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Sun, Jianlei (Texas A&M University) | Schechter, David (Texas A&M University) | Lin, Shuhua (University of Louisiana at Lafayette) | Liu, Tianyu (PetroChina) | Zeng, Baoquan (PetroChina) | Sun, Jianqiang (Sinopec)
Non-uniform fracture aperture not only might affect initial reservoir fluids in place, but also production behavior. In addition, previous lab experiment has already demonstrated the importance of nonuniform aperture on permeability and residual oil distribution. This study investigates the impact of aperture averaging techniques on production performance of complex fracture networks in unconventional liquid reservoirs through fracture generation, unstructured gridding and reservoir simulation of hydraulically fractured horizontal wells.
First, complex fracture networks are generated from microseismic-constrained stochastic algorithms. We reduce uncertainties of natural fracture length, center, and strike distributions by incorporating outcrop analysis and microseismic event locations. Hydraulic fractures are generated by randomly connecting natural fractures and by honoring material balance equations. Then, stress-dependent nonuniform fracture aperture distributions were taken from previously CT-scanning experiment. Moreover, in order to evaluate production performance, nonuniform apertures are sampled from the lab-measured lognormal distributions and then populated along complex fracture networks. Nonuniform aperture is explicitly gridded up and discretized using unstructured grids for reservoir simulations. Finally, numerous aperture-averaging techniques are investigated considering whether or not to honor input fracture conductivity distributions.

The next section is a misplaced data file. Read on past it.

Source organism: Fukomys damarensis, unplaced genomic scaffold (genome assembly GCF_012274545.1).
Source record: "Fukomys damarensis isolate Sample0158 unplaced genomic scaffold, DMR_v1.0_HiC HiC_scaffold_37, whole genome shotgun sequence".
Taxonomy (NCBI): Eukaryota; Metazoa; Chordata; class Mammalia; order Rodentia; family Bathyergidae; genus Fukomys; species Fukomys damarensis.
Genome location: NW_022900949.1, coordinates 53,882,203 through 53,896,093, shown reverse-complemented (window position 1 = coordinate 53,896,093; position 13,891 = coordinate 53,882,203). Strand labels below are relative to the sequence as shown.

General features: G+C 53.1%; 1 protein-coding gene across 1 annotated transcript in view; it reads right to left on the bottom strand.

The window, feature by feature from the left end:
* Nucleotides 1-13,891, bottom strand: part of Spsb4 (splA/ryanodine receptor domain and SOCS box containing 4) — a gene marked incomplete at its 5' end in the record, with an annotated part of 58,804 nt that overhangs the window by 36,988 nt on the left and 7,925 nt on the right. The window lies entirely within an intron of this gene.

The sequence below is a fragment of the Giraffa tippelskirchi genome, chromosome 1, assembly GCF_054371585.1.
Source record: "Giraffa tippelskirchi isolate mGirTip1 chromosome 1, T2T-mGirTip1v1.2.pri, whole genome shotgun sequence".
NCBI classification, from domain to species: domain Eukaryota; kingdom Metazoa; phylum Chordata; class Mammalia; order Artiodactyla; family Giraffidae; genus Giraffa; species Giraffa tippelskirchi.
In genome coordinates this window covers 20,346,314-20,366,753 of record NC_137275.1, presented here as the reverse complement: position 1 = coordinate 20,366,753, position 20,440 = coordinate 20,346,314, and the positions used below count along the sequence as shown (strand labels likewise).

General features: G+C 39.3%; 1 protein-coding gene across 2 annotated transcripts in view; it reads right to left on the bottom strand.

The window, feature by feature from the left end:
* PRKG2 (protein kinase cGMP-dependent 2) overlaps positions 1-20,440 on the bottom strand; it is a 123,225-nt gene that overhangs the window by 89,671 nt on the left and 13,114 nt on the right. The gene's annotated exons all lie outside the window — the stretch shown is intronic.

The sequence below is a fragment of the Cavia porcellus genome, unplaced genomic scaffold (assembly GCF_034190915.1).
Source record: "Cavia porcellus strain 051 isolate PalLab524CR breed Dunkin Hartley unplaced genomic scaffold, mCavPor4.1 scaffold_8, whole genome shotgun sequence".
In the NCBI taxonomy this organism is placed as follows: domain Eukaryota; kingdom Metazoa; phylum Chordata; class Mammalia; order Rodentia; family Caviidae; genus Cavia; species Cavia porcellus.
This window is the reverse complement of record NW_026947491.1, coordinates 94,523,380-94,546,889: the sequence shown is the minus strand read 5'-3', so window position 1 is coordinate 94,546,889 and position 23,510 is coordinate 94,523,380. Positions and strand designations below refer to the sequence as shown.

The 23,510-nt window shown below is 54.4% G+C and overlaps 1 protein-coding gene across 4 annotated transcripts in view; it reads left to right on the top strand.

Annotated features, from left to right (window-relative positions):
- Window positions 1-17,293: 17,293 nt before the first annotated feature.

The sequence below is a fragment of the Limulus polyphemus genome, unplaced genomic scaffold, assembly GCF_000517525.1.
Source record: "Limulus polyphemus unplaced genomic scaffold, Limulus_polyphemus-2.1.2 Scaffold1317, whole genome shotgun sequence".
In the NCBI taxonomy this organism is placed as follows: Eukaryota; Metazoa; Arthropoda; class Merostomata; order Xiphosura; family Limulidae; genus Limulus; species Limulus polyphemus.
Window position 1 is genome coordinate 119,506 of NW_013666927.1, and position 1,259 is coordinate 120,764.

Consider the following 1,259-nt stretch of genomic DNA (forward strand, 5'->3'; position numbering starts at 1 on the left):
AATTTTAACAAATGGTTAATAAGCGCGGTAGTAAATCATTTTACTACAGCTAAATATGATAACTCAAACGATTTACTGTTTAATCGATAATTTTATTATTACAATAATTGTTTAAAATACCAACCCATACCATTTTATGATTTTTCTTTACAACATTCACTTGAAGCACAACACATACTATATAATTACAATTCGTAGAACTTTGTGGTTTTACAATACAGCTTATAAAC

Numerical simulations show that the same aperture distribution yields similar cumulative oil curves. With the increase of overburden stresses, the lab measured lognormal aperture peaks shift to the left. Correspondingly, it is observed decreased cumulative oil production. In addition, if fracture conductivity remains the same, the cubic law–based averaging approach yields the best production performance. If the fracture conductivity is not kept the same, the arithmetic averaging method provides us with the best production performance, which is followed by the base, geometric and harmonic cases.
This paper demonstrated how to simulate production performance of stress-dependent nonuniform aperture in complex fracture networks. The crucial impact of nonuniform fracture aperture and averaging techniques are highlighted through comparison with the uniform fracture aperture.
Transverse fractures created from horizontal wells are a common choice in tight and shale gas reservoirs. Previous work has shown that proppant pack permeability reduction due to non-Darcy flow in a transverse fracture from a horizontal well causes significant reduction in the fracture performance when the gas formation permeability exceeds 0.5 md. There are other configurations and architectures such as aligning the well trajectory with the fracture, either by drilling horizontal wells in the direction that results in longitudinal fractures or by just sticking with drilling vertical wells. However, when drilling and fracturing costs are considered, productivity is not the only optimization consideration.
The field example illustrates a case when the apparent choice to use transverse fractures from horizontal wells proved to be suboptimal from the productivity perspective, but fundamental considering economics. Parametric studies for permeability ranging from 0.01 to 5 md illustrate the importance of economics in addition to physical performance. For similar reservoir characteristics, the optimum fractured well architecture varies considerably, and therefore an extensive reservoir engineering approach may be necessary beyond the well completions and/or current prejudices and inadequate understanding.